I spent the next few weeks desperately attempting to find a position with another research team within the department. There were several available for volunteer and credit work, but all paid positions were staffed up. Although my educational credentials were excellent, my interviewing skills were obviously negligible. Customer service positions had never seemed a good match and I truly wanted to continue in some aspect within my field of study.
At the end of the two-week period, I decided to call in the cavalry. Via email, I sent Mother news of my change in job status, then followed up with a request of funds to keep me in Austin while I continued to look for work. No go. She insisted I return home and search for something within the Dallas area.
So sorry to hear about your job loss. I know you’ve been happy with your research. But sometimes these little hiccups work out for the best. I personally think you need more stimulation and interaction in your work. When I visited, that lab and job seemed so sterile and lonely. I’m sure I can line something up for you through some of my contacts. Come home darling. I’ve redone the guest quarters recently, so you’ll feel like you have your own place. It’ll be fun hanging out together again. Shall I call Lexi and see if she can open up her schedule and set aside some sessions for you? There’s so much I want to talk to you about. What day can I expect you?
Well I could; wait awhile, that is. Was I being an ungrateful little bitch? Sort of. But I knew I’d have to deal with her incessant smiling face of Botox, popping in without warning. The false cheer. Her urging to conform.
I wanted to drag out my move. Although my bank account would quickly drain away to nothing, I felt no incentive to rush home to Mother, knowing what lay ahead: struggling through painful job interviews, and the clothing issue between my mother and me. Yes, still a problem at age twenty-four. Then, once again, I’d start my sessions with speech therapist, Lexi. It wouldn’t take long; within a few weeks Mother would assert dominance, pushing me into attending achingly boring and nerve-wracking philanthropic luncheons where the young social set decided on where to hold their next charity bash. They rarely touched the food, but met instead, primarily to show off their new clothing and jewelry acquisitions. I got jumpy just thinking about it.
Unfortunately, research assistant’s pay was low, Austin rents were high, and the guest house at Mother’s was free. Economically, it all made sense. Emotionally, I was an unhappy wreck.
And who could I complain to? Call 911? --My mother is inviting me to move back into a lovely small home sitting directly behind her even lovelier large home surrounded by a lake. Put her on trial? --My mother is insisting I try on beautiful new clothing suggested from her personal shopper at Neiman’s. Lock her up? --She’s offering me therapy for a debilitating affliction which seems to have become worse.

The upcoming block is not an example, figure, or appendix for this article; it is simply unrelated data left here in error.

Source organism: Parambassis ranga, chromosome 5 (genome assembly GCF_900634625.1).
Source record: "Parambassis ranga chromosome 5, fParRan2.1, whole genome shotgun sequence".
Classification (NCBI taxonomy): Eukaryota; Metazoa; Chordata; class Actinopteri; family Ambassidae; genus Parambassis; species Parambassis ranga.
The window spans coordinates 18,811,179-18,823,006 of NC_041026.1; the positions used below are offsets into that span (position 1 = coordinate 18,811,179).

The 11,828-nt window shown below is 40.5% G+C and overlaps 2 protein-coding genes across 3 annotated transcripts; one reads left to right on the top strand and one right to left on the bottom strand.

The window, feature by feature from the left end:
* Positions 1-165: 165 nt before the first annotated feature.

I was a pathetic whiner. Time to pack it up, get up, and get going.
I pulled my Subaru into the long circular drive, trailed by an attached U-Haul holding all my worldly possessions. The drive had gone smoothly despite the never-completed construction delays on I-35 and a quick stop for the guilty pleasures of kolaches in the town of West. I took a deep breath, stretched my legs, and unlocked Mother’s front door.
I called out in the echoing foyer, “I’m home.” There were voices in the sunroom. I walked in that direction. “M-m-mom, I’m here.”
“Out here darling, come say hi to the girls.”
By ‘girls’ she meant her bridge playing pals of the age fifty and up crowd. On cushioned white wicker, amongst the dwarf palms, ferns, and bird-of-paradise, Mother sat with her gaggle of card-playing girlfriends. I stood at the entrance of the room, slightly frozen.
Waving me over, she said, “Oh, for heaven’s sake, Violet, come over and say hi. You know the girls. Viv, Jan, Chris. Violet’s come home for a while. We’re gonna see if she can crack the job market here in Dallas. Give your mom a hug.”
I immediately walked over and leaned in, giving her an awkward cheek pass and a pat on each shoulder. “Hello, ladies. G-g-good to see you ag-g-gain.”
“Vi, your key to the guest house is on the bar. Go ahead and get yourself settled in. We’ll go out for a nice dinner tonight. There’s a new place I want to take you to.”
“Thanks M-mom, s-s-see you later.”
Of course, I heard their whispers as I exited. I’m sure they were patting Mom’s arm in sympathy for her cross-to-bear, the awkward stuttering adult daughter. Screw them, a few sessions with Lexi and I would be back in the saddle, speaking with minimal spraying of word bullets. Ms, Ss, and Gs: all trouble spots in the alphabet for me. Too bad both mom and mother started with that tricky M.